Stage Four; Kalu Lo Chadashav (KLC): This is a very important stage halachically.  This stage is important because it is assumed that a baby can only survive if it is born at a time that its gestation period has been long enough that it has reached the stage of KLC.   For example, of the poskim who hold that abortion is prohibited due to murder, some explain that the reason why one is not liable for death is because we can never know for sure that the fetus has reached KLC see Moshav Zekeinim here.  It also seems that many of the poskim who hold a fetus is not a nefesh and therefore abortions are not murder would be more stringent in a case if we could know for sure that the fetus had reached KLC..  Another posek who discusses this topic at length is the Noda beYehuda here.
Stage Five; Ne’ekar Latzeit:  This is also synonymous with the term “yoshva al hamishbar (sitting on the birthing stool)” as it refers to after the onset of labor.  This milestone in fetal development is used in the gemara here which talks about a woman who is liable for death, that once she is in labor, we do wait for delivery before we carry out her sentence. It is also assumed from the mishna in Oholot that the halacha that the woman's life takes precedence over that of the fetus is applicable even after this milestone, as that is the context of this Mishna.  It seems from the poskim, that once a woman reaches this stage, we can assume that KLC has been reached, at least in the majority of occasions, as most women do not deliver prematurely.  This is an especially important concept in a time when we had no other way of determining gestational age, and the stage of KLC could never be certain.  This is clear from the poskim, see the Noda beYehuda here who makes this clear in his classic teshuva on the topic.
Stage Six; yatzah rosho: From the mishna in Oholot, and regarding this issue there is no serious Halachic debate, that once the head is delivered, the baby is a full fledged human being, and is not considered a fetus anymore, and if one should deliberatelky harm or kill (God forbid) this child, he/she would be liable for appropriate punishments just like one who harms any child or adult.
When thinking about all I have learned, and trying to digest everything and make sense of it all, a few thoughts occurred to me that led me to try the rationalist approach to this topic.  The first most glaring aspect of this issue is the incredible diversity of opinion. I have discussed this with numerous poskim and Rabbanim of great stature, and none could find me any other topic which even comes close, or to which this can even be compared.  Despite the fact that the Torah itself discusses the issue of causing abortions, and the fact that there are numerous references throughout shas, and literally thousands of pages of shaalot ve’teshuvot (rabbinic responsa), there has been no consensus reached. In fact, it seems that the more poskim write about it, the more confused the situation gets.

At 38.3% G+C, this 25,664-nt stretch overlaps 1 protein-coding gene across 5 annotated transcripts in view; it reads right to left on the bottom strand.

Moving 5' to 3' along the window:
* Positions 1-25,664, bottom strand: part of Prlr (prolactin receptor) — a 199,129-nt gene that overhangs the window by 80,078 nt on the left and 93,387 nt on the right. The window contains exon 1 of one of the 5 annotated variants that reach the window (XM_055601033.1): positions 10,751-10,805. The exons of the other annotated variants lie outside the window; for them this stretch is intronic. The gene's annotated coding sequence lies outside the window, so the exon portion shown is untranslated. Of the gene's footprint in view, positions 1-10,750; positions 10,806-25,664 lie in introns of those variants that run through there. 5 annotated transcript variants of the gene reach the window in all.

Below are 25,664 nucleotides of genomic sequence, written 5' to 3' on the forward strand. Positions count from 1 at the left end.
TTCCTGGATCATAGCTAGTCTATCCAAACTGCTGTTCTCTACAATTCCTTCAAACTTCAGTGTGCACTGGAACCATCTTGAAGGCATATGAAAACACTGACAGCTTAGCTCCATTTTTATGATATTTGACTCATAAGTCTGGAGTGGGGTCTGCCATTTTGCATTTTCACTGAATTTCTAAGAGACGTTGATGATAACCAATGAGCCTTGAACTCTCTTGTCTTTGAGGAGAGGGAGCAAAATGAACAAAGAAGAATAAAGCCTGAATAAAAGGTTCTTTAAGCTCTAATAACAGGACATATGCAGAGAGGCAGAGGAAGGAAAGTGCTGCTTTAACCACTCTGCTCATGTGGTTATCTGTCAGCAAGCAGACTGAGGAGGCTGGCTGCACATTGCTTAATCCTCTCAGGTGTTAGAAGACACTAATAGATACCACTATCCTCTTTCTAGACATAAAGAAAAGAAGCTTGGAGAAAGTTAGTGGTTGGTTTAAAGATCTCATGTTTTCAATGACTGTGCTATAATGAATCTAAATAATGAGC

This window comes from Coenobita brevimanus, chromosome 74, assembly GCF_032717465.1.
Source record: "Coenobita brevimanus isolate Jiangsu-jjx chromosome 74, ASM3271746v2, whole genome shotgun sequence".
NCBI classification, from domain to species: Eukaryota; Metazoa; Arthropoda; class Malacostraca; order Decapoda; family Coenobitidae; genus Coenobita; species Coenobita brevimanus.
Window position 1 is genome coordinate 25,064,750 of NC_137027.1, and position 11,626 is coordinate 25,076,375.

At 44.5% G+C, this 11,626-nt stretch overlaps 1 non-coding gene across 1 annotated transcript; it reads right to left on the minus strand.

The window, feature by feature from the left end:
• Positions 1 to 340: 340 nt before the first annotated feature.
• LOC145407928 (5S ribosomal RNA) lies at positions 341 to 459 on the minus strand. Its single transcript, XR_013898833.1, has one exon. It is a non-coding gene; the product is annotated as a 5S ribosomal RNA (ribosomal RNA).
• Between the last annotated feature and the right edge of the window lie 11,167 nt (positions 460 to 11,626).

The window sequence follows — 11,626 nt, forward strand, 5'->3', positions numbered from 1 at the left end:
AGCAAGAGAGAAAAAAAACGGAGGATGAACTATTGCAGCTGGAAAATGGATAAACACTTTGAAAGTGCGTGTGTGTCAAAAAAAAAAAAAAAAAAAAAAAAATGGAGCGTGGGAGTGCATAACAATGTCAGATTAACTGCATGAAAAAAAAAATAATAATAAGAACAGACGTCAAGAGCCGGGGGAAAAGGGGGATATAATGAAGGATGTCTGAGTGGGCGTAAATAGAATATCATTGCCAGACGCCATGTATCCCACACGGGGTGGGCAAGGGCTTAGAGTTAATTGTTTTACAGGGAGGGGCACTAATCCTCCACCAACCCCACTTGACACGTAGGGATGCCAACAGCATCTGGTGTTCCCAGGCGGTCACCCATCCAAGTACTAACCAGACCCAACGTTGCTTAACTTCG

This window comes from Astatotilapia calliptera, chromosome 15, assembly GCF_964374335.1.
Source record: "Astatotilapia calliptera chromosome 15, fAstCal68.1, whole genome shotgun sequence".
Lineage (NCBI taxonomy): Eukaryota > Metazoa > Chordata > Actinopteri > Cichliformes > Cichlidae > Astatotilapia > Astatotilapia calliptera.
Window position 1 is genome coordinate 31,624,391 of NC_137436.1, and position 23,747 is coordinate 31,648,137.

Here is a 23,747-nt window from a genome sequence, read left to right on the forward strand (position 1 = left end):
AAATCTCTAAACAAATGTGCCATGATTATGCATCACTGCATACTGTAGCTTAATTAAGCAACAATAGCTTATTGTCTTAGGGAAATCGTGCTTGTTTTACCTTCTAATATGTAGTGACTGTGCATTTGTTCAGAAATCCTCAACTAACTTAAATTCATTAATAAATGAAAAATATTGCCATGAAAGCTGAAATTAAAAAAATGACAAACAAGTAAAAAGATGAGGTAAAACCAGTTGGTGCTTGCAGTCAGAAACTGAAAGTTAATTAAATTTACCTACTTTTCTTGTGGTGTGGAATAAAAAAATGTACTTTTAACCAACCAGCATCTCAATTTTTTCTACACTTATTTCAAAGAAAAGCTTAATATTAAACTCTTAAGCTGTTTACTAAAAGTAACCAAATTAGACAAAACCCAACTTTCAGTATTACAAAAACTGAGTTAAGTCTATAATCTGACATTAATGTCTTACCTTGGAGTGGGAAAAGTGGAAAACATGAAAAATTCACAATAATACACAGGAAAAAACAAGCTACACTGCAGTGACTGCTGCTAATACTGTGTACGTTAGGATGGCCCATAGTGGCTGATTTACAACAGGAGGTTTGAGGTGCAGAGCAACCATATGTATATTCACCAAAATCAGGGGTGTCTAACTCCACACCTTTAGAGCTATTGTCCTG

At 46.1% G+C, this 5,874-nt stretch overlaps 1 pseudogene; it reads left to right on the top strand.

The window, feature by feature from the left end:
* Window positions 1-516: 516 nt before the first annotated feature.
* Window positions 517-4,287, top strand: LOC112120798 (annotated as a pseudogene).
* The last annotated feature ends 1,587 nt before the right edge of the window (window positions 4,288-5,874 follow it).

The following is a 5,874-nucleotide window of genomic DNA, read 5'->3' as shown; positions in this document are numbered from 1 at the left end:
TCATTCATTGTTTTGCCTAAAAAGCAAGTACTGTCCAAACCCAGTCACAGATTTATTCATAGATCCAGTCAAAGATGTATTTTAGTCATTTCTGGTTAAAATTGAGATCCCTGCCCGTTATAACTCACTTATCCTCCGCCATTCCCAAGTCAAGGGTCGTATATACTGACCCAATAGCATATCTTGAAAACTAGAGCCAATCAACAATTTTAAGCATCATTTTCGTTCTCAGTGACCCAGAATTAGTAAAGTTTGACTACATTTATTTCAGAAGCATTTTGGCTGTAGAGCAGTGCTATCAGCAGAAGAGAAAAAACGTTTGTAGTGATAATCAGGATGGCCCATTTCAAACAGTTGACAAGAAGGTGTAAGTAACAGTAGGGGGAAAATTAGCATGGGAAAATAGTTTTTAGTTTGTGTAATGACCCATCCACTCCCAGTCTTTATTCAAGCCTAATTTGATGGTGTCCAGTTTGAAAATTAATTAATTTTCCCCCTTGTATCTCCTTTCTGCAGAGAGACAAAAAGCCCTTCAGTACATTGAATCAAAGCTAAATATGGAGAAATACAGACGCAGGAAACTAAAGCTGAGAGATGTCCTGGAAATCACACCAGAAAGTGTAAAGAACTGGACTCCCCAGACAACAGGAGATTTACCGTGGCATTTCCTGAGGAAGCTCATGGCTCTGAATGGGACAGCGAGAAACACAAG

A second glaring aspect of this issue is how things have changed over the centuries. The notion of abortion being equivalent to murder is virtually non existent among the Rishonim (which the notable exception of the Moshav Zekeinim L’daas baalei Tosfos see here).  In fact the Rishonim emphatically insist that this abortion is not murder at all, including Ramban, Ran, Rosh, Behag, Meiri, Ramah and more, as we have extensively discussed (I purposely didn't mention Tosfos and the Rambam in this list because their opinions are so surrounded with controversy). 
Then the earlier acharonim, begin to discuss much more extensively exactly why it should be prohibited. They generally take the lead of the Rishonim and assume it is not murder, so they seem to attempt to find other reasons why it may be prohibited whether D’Oraytah or derabbanan, as we saw in detail during our discussion.
Then we suddenly find a sea change of opinion as the nineteenth century ends, and then as we progress toward modern times.  Suddenly, beginning with the Maharam Schick, and then the Sdei Chemed, the poskim begin to insist that abortion is like a “chatzi shiur” (a “partial: murder) of murder.  They continue to insist further as the twentieth century wears on that it actually is murder, as we saw from the Ohr Sameach, and then Rav Unterman (see the Torah Journal: Noam Volume 6, in a teshuva that I chose not to include in our discussion until now only because nothing new was added that hadn’t already been discussed), and Rav Moshe Feinstein.
A third point which “shines forth” from the data we have analyzed together, is the fact that no posek that I have read has seriously and comprehensively entertained the possibility that modern medical knowledge may shed some light on this issue.  This came to me most obviously when researching the issue of the stages of pregnancy.  Are these stages still relevant in the 21st century?  In our times, we know so much information about fetal development. We now can identify when the fetus develops organ systems, brain tissue, when it can survive with medical assistance, and when it can survive on its own. We can identify with certainty close to 99% in most cases which fetuses have anomalies that are survivable,, and which are not, and which are questionable.  We can identify which gestational ages will do well, and which won’t.  Does all information this affect the halacha?  Is it still relevant to be discussing stages like “kalu Lo chadashav” when we can identify viability by modern methods of dating pregnancies and by ultrasound?  Can modern medicine help us apply the rules of the Torah in a logical and consistent way?
Ponder these three thoughts of mine a little bit (1 – the diversity of opinion, 2 – the historic development of the halacha, 3- modern medical understanding of fetal development).  Then apply the five principles of rationalist medical halacha.  Then you may come to the same conclusion I did, or maybe you will come up with an even better conclusion?  Stay tuned for my next post, in which I plan on presenting my ideas.  I would love to know what you think.